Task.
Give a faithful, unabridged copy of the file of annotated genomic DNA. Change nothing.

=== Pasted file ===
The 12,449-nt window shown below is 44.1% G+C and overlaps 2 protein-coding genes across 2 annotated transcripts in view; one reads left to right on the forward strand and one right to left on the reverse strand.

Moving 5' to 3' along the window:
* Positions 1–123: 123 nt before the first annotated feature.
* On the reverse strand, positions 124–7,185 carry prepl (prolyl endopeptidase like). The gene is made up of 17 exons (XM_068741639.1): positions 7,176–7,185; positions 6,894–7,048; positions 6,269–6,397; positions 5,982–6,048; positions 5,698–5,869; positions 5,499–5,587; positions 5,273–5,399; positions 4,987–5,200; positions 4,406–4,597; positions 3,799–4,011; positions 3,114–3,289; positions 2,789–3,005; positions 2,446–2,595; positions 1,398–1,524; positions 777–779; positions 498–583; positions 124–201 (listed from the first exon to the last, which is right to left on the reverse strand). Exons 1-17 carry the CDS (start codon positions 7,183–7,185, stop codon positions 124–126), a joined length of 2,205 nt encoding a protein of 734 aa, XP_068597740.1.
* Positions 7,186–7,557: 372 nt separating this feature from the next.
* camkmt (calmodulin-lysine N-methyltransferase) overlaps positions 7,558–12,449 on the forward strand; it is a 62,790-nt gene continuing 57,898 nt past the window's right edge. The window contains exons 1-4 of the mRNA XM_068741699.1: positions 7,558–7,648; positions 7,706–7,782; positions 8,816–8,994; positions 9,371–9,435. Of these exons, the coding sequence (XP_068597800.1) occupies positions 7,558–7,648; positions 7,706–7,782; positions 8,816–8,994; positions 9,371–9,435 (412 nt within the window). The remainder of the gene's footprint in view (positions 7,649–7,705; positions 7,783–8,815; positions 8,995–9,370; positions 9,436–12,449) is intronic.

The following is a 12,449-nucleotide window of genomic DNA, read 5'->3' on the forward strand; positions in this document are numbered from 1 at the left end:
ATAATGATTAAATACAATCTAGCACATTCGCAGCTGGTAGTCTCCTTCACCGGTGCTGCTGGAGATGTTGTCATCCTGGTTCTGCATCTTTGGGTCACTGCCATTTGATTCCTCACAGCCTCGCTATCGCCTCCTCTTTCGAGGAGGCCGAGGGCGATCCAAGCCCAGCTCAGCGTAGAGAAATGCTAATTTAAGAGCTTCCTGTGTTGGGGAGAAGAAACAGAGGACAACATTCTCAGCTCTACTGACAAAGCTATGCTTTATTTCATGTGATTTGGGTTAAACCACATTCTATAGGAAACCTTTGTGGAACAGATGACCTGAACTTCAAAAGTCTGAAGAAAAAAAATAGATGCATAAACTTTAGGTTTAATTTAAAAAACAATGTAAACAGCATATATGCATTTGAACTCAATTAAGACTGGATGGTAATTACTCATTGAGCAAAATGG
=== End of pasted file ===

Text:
The 12,449-nt window shown below is 44.1% G+C and overlaps 2 protein-coding genes across 2 annotated transcripts in view; one reads left to right on the forward strand and one right to left on the reverse strand.

Moving 5' to 3' along the window:
* Positions 1–123: 123 nt before the first annotated feature.
* On the reverse strand, positions 124–7,185 carry prepl (prolyl endopeptidase like). The gene is made up of 17 exons (XM_068741639.1): positions 7,176–7,185; positions 6,894–7,048; positions 6,269–6,397; positions 5,982–6,048; positions 5,698–5,869; positions 5,499–5,587; positions 5,273–5,399; positions 4,987–5,200; positions 4,406–4,597; positions 3,799–4,011; positions 3,114–3,289; positions 2,789–3,005; positions 2,446–2,595; positions 1,398–1,524; positions 777–779; positions 498–583; positions 124–201 (listed from the first exon to the last, which is right to left on the reverse strand). Exons 1-17 carry the CDS (start codon positions 7,183–7,185, stop codon positions 124–126), a joined length of 2,205 nt encoding a protein of 734 aa, XP_068597740.1.
* Positions 7,186–7,557: 372 nt separating this feature from the next.
* camkmt (calmodulin-lysine N-methyltransferase) overlaps positions 7,558–12,449 on the forward strand; it is a 62,790-nt gene continuing 57,898 nt past the window's right edge. The window contains exons 1-4 of the mRNA XM_068741699.1: positions 7,558–7,648; positions 7,706–7,782; positions 8,816–8,994; positions 9,371–9,435. Of these exons, the coding sequence (XP_068597800.1) occupies positions 7,558–7,648; positions 7,706–7,782; positions 8,816–8,994; positions 9,371–9,435 (412 nt within the window). The remainder of the gene's footprint in view (positions 7,649–7,705; positions 7,783–8,815; positions 8,995–9,370; positions 9,436–12,449) is intronic.

The following is a 12,449-nucleotide window of genomic DNA, read 5'->3' on the forward strand; positions in this document are numbered from 1 at the left end:
ATAATGATTAAATACAATCTAGCACATTCGCAGCTGGTAGTCTCCTTCACCGGTGCTGCTGGAGATGTTGTCATCCTGGTTCTGCATCTTTGGGTCACTGCCATTTGATTCCTCACAGCCTCGCTATCGCCTCCTCTTTCGAGGAGGCCGAGGGCGATCCAAGCCCAGCTCAGCGTAGAGAAATGCTAATTTAAGAGCTTCCTGTGTTGGGGAGAAGAAACAGAGGACAACATTCTCAGCTCTACTGACAAAGCTATGCTTTATTTCATGTGATTTGGGTTAAACCACATTCTATAGGAAACCTTTGTGGAACAGATGACCTGAACTTCAAAAGTCTGAAGAAAAAAAATAGATGCATAAACTTTAGGTTTAATTTAAAAAACAATGTAAACAGCATATATGCATTTGAACTCAATTAAGACTGGATGGTAATTACTCATTGAGCAAAATGG